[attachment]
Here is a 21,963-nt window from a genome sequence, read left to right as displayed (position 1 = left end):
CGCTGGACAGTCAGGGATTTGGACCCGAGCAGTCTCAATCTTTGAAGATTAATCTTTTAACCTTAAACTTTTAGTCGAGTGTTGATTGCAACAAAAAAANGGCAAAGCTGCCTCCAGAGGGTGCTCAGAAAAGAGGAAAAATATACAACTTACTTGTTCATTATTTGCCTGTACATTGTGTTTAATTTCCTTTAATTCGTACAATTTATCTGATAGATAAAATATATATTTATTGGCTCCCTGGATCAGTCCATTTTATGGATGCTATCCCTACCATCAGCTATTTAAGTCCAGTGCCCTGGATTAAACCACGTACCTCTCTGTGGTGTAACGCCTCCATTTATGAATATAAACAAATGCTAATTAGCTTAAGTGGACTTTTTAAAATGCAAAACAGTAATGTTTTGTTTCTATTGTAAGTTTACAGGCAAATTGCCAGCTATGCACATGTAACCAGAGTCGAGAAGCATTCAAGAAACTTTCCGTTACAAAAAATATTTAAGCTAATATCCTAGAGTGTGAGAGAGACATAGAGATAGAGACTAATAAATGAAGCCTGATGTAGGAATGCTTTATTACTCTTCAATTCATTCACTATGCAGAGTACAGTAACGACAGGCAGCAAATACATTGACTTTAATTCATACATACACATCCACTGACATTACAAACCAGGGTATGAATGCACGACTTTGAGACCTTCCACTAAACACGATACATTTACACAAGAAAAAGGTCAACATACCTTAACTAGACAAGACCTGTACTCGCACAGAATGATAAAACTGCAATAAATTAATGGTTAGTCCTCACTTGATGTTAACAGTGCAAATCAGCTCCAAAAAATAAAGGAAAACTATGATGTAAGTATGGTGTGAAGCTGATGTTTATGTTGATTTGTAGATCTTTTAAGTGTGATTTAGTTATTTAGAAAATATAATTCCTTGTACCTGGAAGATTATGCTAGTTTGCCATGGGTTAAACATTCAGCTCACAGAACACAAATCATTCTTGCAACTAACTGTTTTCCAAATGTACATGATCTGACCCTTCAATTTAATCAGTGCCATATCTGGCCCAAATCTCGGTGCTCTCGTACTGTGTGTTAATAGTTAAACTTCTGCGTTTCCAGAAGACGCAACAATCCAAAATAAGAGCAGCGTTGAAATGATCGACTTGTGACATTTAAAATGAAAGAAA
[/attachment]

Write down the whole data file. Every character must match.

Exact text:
Here is a 21,963-nt window from a genome sequence, read left to right as displayed (position 1 = left end):
CGCTGGACAGTCAGGGATTTGGACCCGAGCAGTCTCAATCTTTGAAGATTAATCTTTTAACCTTAAACTTTTAGTCGAGTGTTGATTGCAACAAAAAAANGGCAAAGCTGCCTCCAGAGGGTGCTCAGAAAAGAGGAAAAATATACAACTTACTTGTTCATTATTTGCCTGTACATTGTGTTTAATTTCCTTTAATTCGTACAATTTATCTGATAGATAAAATATATATTTATTGGCTCCCTGGATCAGTCCATTTTATGGATGCTATCCCTACCATCAGCTATTTAAGTCCAGTGCCCTGGATTAAACCACGTACCTCTCTGTGGTGTAACGCCTCCATTTATGAATATAAACAAATGCTAATTAGCTTAAGTGGACTTTTTAAAATGCAAAACAGTAATGTTTTGTTTCTATTGTAAGTTTACAGGCAAATTGCCAGCTATGCACATGTAACCAGAGTCGAGAAGCATTCAAGAAACTTTCCGTTACAAAAAATATTTAAGCTAATATCCTAGAGTGTGAGAGAGACATAGAGATAGAGACTAATAAATGAAGCCTGATGTAGGAATGCTTTATTACTCTTCAATTCATTCACTATGCAGAGTACAGTAACGACAGGCAGCAAATACATTGACTTTAATTCATACATACACATCCACTGACATTACAAACCAGGGTATGAATGCACGACTTTGAGACCTTCCACTAAACACGATACATTTACACAAGAAAAAGGTCAACATACCTTAACTAGACAAGACCTGTACTCGCACAGAATGATAAAACTGCAATAAATTAATGGTTAGTCCTCACTTGATGTTAACAGTGCAAATCAGCTCCAAAAAATAAAGGAAAACTATGATGTAAGTATGGTGTGAAGCTGATGTTTATGTTGATTTGTAGATCTTTTAAGTGTGATTTAGTTATTTAGAAAATATAATTCCTTGTACCTGGAAGATTATGCTAGTTTGCCATGGGTTAAACATTCAGCTCACAGAACACAAATCATTCTTGCAACTAACTGTTTTCCAAATGTACATGATCTGACCCTTCAATTTAATCAGTGCCATATCTGGCCCAAATCTCGGTGCTCTCGTACTGTGTGTTAATAGTTAAACTTCTGCGTTTCCAGAAGACGCAACAATCCAAAATAAGAGCAGCGTTGAAATGATCGACTTGTGACATTTAAAATGAAAGAAA